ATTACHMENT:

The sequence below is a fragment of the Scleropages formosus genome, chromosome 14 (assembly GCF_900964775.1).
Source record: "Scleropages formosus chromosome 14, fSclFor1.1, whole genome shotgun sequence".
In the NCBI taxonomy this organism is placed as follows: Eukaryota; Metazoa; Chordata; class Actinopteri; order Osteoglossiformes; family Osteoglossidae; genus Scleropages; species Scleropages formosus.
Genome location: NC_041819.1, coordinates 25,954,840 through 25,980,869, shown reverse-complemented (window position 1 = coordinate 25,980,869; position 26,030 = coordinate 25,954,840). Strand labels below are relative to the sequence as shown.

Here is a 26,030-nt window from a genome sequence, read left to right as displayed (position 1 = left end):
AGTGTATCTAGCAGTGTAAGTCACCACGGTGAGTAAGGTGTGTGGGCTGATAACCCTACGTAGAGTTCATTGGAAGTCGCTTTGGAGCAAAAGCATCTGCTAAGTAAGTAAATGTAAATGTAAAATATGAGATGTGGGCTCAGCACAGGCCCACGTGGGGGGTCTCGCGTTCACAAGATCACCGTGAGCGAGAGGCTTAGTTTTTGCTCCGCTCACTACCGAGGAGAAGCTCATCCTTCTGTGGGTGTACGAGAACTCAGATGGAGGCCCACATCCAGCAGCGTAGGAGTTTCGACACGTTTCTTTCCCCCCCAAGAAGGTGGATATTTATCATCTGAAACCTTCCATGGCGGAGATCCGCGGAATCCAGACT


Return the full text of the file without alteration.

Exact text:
The sequence below is a fragment of the Scleropages formosus genome, chromosome 14 (assembly GCF_900964775.1).
Source record: "Scleropages formosus chromosome 14, fSclFor1.1, whole genome shotgun sequence".
In the NCBI taxonomy this organism is placed as follows: Eukaryota; Metazoa; Chordata; class Actinopteri; order Osteoglossiformes; family Osteoglossidae; genus Scleropages; species Scleropages formosus.
Genome location: NC_041819.1, coordinates 25,954,840 through 25,980,869, shown reverse-complemented (window position 1 = coordinate 25,980,869; position 26,030 = coordinate 25,954,840). Strand labels below are relative to the sequence as shown.

Here is a 26,030-nt window from a genome sequence, read left to right as displayed (position 1 = left end):
AGTGTATCTAGCAGTGTAAGTCACCACGGTGAGTAAGGTGTGTGGGCTGATAACCCTACGTAGAGTTCATTGGAAGTCGCTTTGGAGCAAAAGCATCTGCTAAGTAAGTAAATGTAAATGTAAAATATGAGATGTGGGCTCAGCACAGGCCCACGTGGGGGGTCTCGCGTTCACAAGATCACCGTGAGCGAGAGGCTTAGTTTTTGCTCCGCTCACTACCGAGGAGAAGCTCATCCTTCTGTGGGTGTACGAGAACTCAGATGGAGGCCCACATCCAGCAGCGTAGGAGTTTCGACACGTTTCTTTCCCCCCCAAGAAGGTGGATATTTATCATCTGAAACCTTCCATGGCGGAGATCCGCGGAATCCAGACT